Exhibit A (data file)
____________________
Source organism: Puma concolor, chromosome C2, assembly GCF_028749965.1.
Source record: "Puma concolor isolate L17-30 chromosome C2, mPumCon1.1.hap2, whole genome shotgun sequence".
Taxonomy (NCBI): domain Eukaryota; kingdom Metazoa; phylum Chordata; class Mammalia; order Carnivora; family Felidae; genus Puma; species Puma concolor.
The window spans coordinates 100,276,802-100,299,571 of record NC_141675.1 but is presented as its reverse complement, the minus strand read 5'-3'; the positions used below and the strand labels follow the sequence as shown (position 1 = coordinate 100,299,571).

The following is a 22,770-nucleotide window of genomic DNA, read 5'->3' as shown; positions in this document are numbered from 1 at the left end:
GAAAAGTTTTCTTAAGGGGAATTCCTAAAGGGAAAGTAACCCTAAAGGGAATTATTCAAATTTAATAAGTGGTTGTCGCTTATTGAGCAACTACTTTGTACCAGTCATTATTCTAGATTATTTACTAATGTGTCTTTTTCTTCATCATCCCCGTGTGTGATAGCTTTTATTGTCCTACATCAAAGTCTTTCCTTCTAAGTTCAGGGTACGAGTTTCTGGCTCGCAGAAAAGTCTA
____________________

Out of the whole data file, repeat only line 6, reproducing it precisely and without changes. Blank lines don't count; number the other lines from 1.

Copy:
GAAAAGTTTTCTTAAGGGGAATTCCTAAAGGGAAAGTAACCCTAAAGGGAATTATTCAAATTTAATAAGTGGTTGTCGCTTATTGAGCAACTACTTTGTACCAGTCATTATTCTAGATTATTTACTAATGTGTCTTTTTCTTCATCATCCCCGTGTGTGATAGCTTTTATTGTCCTACATCAAAGTCTTTCCTTCTAAGTTCAGGGTACGAGTTTCTGGCTCGCAGAAAAGTCTA